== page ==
We were expecting the usual rather poor performance from the integrated 3W SRS TruSurround HD speakers, especially considering those found on the SyncMaster T240HD were none too impressive. However, we’re pleased to report that not only were our poor expectations unfounded, but we’d go so far as to say that the P2370HD has the best inbuilt speakers on any sub-24in display we’ve reviewed. Yes, that’s a sweeping statement, but they deserve it; offering audio with plenty of clarity, depth and passable bass without significant distortion even at their relatively high maximum volume, they’re a good match for the screen. This set also has Dolby Digital Plus support.
Another advantage for the P2370HD is its reduced power consumption. Where the T240HD burns though 75W when operational, the P2370HD consumes a more reasonable 51W. It’s probably not enough to seal the deal in favour of this new model, but it does no harm either.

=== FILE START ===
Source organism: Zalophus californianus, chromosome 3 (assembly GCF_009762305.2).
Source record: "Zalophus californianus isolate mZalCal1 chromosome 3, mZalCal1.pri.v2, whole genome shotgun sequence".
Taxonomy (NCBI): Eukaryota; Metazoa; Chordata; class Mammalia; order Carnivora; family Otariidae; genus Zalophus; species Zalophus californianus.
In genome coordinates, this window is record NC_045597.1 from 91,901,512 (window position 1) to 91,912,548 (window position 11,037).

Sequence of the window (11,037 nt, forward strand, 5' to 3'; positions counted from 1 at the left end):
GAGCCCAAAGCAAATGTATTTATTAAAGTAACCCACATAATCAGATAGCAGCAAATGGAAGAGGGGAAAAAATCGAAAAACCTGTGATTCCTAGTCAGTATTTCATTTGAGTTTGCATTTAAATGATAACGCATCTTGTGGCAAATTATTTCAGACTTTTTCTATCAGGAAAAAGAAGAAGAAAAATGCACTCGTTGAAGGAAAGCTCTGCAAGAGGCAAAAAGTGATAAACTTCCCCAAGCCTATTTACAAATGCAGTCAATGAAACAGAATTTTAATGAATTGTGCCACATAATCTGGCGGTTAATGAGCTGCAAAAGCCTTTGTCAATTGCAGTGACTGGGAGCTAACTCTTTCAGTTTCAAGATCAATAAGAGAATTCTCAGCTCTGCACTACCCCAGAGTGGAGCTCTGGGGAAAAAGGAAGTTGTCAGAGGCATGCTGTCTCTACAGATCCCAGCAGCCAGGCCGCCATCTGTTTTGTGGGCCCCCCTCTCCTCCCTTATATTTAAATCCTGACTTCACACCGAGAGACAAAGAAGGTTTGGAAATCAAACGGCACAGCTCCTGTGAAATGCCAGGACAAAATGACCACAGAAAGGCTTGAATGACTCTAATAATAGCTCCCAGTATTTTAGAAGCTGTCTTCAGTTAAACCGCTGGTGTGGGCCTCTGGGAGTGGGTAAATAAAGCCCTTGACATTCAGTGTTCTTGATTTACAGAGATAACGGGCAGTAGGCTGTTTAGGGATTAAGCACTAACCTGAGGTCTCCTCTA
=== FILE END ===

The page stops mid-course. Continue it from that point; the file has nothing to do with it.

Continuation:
Overall, how does this TV monitor hold up in the value stakes? Funnily enough Samsung’s strongest competition here is Samsung, as at £280 the P2370HD is exactly the same price as the older T240HD. It’s really up to you whether you want to go for the extra inch and second HDMI port of the latter, or the superior aesthetics and reduced energy consumption of the former. Since the P2370HD is a new product prices should go down after a while, but even as-is it’s good value for such a versatile display.
If you’re after a compact, affordable monitor and TV for your bedroom or study the P2370HD is definitely worth considering: it’s beautifully designed, well featured and competitively priced. It’s only let down by adequate, but not outstanding, image quality and the fact that Samsung’s own T240HD costs around the same and offers an extra HDMI port.
How we test televisions
We test every TV we review thoroughly over an extended period of time. We use industry standard tests to compare features properly. We’ll always tell you what we find. We never, ever, accept money to review a product.
Score in detail
Image Quality 6